Is a picture worth 1000 words? For people interested in how light water reactors work, the mix of GIF images available on the Internet sometimes falls short. Here’s a link to a beautifully designed set of animation of how one works.
It is also a good basic educational item so feel free to link to this post or copy it as needed for your nonprofit or educational use. Be sure to use the credit line below when you do.
Hat tip to the folks at http://siegemedia.com for letting me know about their work that developed this content for their client SaveOnEnergy in Plano, TX.
How Nuclear Energy Works
This piece explains the process of how nuclear power works and outlines the process in a series of simple, easy-to-understand animations.
Why is nuclear power still such a heated point of debate? It may be due to the fact that people are unfamiliar with the inner workings of nuclear power.
Most don’t realize how similar a nuclear power plant actually is to any other type of power plant. The plant still heats water into steam which powers a turbine generator. This is the same way a coal plant works, for instance. The main difference is the radioactive fuel used to power the core of a nuclear plant.
Nuclear power’s source is uranium. This is a natural element found in the earth’s crust. It naturally undergoes spontaneous fission which gives off heat. A nuclear power plant’s core contains rods of uranium. These rods get submerged in a pool of water and produce an intense amount of heat. This heated water (now radioactive) never comes in touch with anything outside of the core. It moves through a pipe which heats another body of water. That body of water then produces the steam that powers a turbine which makes electricity.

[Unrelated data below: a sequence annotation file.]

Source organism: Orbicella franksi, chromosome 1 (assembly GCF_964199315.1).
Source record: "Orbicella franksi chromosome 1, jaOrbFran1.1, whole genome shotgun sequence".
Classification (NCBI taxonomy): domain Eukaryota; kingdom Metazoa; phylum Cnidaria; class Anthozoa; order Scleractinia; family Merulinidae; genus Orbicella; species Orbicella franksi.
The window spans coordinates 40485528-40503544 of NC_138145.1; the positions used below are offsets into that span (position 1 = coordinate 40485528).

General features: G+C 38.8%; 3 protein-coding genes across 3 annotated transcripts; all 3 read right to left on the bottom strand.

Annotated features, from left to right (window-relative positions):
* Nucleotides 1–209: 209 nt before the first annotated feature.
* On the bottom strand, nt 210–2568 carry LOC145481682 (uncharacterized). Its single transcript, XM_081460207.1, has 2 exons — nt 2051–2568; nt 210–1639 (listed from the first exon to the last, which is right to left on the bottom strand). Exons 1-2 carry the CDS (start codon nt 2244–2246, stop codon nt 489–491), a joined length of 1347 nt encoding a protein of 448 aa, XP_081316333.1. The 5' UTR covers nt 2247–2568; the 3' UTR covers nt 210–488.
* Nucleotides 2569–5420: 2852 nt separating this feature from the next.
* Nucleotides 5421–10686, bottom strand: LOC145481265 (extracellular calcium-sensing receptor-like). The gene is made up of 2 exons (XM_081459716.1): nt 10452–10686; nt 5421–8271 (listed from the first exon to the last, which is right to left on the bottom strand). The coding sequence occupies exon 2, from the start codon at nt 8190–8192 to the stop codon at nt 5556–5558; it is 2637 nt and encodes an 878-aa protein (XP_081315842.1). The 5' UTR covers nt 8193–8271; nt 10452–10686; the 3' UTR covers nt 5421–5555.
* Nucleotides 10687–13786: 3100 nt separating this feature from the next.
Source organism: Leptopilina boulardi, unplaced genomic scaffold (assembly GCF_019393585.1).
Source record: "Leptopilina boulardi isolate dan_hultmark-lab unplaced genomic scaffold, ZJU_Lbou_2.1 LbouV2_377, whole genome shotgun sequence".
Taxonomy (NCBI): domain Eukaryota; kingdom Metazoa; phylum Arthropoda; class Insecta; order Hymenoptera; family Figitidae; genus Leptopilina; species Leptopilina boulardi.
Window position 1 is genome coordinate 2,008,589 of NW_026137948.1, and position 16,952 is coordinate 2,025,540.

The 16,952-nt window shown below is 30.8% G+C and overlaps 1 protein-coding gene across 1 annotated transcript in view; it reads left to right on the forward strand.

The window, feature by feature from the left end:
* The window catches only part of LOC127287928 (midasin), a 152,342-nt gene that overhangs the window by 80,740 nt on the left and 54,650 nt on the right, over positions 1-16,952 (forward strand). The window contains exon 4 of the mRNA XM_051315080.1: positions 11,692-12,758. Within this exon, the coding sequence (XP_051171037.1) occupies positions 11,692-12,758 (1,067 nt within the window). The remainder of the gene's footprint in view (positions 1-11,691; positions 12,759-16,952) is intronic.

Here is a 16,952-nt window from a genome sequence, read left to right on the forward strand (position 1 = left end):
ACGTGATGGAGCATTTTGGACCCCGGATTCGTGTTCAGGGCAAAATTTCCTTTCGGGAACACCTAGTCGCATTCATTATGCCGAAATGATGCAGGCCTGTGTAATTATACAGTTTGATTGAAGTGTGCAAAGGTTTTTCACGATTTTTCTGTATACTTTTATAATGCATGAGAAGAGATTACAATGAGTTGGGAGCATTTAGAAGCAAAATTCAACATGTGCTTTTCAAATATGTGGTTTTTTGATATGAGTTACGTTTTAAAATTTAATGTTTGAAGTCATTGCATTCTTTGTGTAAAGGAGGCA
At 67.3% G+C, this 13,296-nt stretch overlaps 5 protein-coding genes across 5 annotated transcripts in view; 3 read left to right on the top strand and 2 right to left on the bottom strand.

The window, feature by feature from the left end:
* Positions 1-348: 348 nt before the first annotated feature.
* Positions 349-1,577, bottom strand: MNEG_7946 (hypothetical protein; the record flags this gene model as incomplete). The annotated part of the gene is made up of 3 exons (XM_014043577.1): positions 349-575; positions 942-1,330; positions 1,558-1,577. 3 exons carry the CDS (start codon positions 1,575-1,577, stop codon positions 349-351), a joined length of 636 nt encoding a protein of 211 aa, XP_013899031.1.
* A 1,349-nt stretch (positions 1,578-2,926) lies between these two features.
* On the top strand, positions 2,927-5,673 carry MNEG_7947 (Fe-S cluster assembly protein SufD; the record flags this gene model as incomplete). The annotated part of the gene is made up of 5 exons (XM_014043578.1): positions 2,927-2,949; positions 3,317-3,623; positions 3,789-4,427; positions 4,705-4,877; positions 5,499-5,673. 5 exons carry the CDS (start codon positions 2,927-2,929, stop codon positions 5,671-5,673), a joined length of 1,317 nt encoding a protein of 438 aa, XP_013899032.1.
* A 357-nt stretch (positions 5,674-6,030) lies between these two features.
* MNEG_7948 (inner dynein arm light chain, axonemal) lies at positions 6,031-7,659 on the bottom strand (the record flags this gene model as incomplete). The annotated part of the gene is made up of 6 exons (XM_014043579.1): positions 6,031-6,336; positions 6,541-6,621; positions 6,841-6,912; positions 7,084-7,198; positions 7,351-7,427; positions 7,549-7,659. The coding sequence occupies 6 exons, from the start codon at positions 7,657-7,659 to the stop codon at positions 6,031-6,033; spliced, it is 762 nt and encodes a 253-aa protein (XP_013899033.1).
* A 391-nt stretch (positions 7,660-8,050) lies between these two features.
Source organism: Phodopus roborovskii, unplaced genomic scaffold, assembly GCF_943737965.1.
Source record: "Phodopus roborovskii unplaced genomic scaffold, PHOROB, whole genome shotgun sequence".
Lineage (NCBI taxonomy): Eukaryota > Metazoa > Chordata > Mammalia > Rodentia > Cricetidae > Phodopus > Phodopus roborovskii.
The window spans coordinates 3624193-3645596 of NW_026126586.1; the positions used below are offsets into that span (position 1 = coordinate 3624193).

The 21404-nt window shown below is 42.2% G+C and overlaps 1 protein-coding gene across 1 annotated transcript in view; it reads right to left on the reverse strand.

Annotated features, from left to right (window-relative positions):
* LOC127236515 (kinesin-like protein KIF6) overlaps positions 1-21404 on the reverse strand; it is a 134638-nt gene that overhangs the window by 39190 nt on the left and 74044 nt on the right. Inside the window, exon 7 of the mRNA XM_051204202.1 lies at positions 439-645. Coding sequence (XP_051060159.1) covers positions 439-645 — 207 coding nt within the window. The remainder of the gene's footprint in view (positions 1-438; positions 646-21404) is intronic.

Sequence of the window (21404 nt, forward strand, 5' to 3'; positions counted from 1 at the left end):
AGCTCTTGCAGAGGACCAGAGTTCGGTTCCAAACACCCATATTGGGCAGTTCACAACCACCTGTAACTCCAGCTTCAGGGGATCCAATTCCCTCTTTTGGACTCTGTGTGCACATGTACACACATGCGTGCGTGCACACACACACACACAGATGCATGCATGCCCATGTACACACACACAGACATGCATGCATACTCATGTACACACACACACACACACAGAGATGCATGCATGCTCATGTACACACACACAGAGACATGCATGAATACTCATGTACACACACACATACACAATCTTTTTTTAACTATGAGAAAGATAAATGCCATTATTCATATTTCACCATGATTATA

This is the one of the three very cool animations at the SaveOnEnergy site. Click on this URL to see the others.
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The similarity to other thermal plants is important. The near-miracle of producing this heat energy for months on end from the same small sealed vessel is a remarkable difference.
The change I’d make to the description is to introduce the role of geometry – careful spacing and alignment of the uranium rods in water so that they interact to produce the needed rate of energy. Spontaneous fission is rare – the special conditions inside the reactor make it possible for one fission to generate another, and another, etc.
The heated reactor water is not very radioactive as I understand it; a little bit of N-16 and a trace of activated contaminants. And in about a third of reactors – BWRs – it does indeed exit the core to drive the turbines, although it is still well contained, and then cycles back into the core.
Unfortunately, the fission video makes the same mistake all “commercial” descriptions have made since day one – the displayed chain reaction only works for bombs! There must be a depiction of neutron moderation (de-energizing) to make it power reactor-appropriate. Without the neutron moderation being depicted, it perpetuates the power-reactor/bomb myth.
The same reaction works in both bombs and reactors. A neutron hits a uranium atom to release ON AVERAGE a little more that 2 more neutrons and fission daughters. SAME reaction, just a very different rates. A reactor’s neutron cycle is moderated, like you stated, but the reaction is not different. A bomb’s reaction is NOT moderated other than to allow it to happen as quickly as possible in order to maximize fuel exhaustion in fractions of a second.
A reactor is designed to moderate n’s by fuel placement, fuel choice/mix and concentration, control rods, and moderator (usually water) flow/channel design.
Drew, you’re missing her point.
Nuclear bombs are UNmoderated reactions.
Nuclear power plants us moderated reactions.
The first video shows no moderators, — leaving the impression that the activity inside the reactor chamber is identical to a bomb. The public is dumb enough on this as it is, without deliberate oversights such as this.
Moderation is to increase the number of fissions, not to decrease them. Other systems are used to dampen criticality and prevent runaway reactions.